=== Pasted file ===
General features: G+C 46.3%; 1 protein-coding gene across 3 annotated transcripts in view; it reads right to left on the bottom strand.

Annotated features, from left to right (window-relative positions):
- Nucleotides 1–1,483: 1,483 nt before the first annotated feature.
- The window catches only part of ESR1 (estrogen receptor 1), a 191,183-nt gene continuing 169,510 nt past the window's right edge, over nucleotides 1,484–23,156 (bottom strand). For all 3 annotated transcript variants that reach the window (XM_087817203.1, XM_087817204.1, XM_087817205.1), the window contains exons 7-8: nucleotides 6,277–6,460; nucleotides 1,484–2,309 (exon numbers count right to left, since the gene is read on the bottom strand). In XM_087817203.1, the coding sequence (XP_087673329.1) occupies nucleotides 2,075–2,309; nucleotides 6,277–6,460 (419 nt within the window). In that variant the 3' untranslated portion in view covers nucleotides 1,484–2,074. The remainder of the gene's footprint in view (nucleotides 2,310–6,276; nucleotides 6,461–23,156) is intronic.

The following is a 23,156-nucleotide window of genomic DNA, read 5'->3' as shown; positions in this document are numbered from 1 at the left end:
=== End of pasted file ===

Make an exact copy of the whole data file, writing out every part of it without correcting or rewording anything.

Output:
General features: G+C 46.3%; 1 protein-coding gene across 3 annotated transcripts in view; it reads right to left on the bottom strand.

Annotated features, from left to right (window-relative positions):
- Nucleotides 1–1,483: 1,483 nt before the first annotated feature.
- The window catches only part of ESR1 (estrogen receptor 1), a 191,183-nt gene continuing 169,510 nt past the window's right edge, over nucleotides 1,484–23,156 (bottom strand). For all 3 annotated transcript variants that reach the window (XM_087817203.1, XM_087817204.1, XM_087817205.1), the window contains exons 7-8: nucleotides 6,277–6,460; nucleotides 1,484–2,309 (exon numbers count right to left, since the gene is read on the bottom strand). In XM_087817203.1, the coding sequence (XP_087673329.1) occupies nucleotides 2,075–2,309; nucleotides 6,277–6,460 (419 nt within the window). In that variant the 3' untranslated portion in view covers nucleotides 1,484–2,074. The remainder of the gene's footprint in view (nucleotides 2,310–6,276; nucleotides 6,461–23,156) is intronic.

The following is a 23,156-nucleotide window of genomic DNA, read 5'->3' as shown; positions in this document are numbered from 1 at the left end: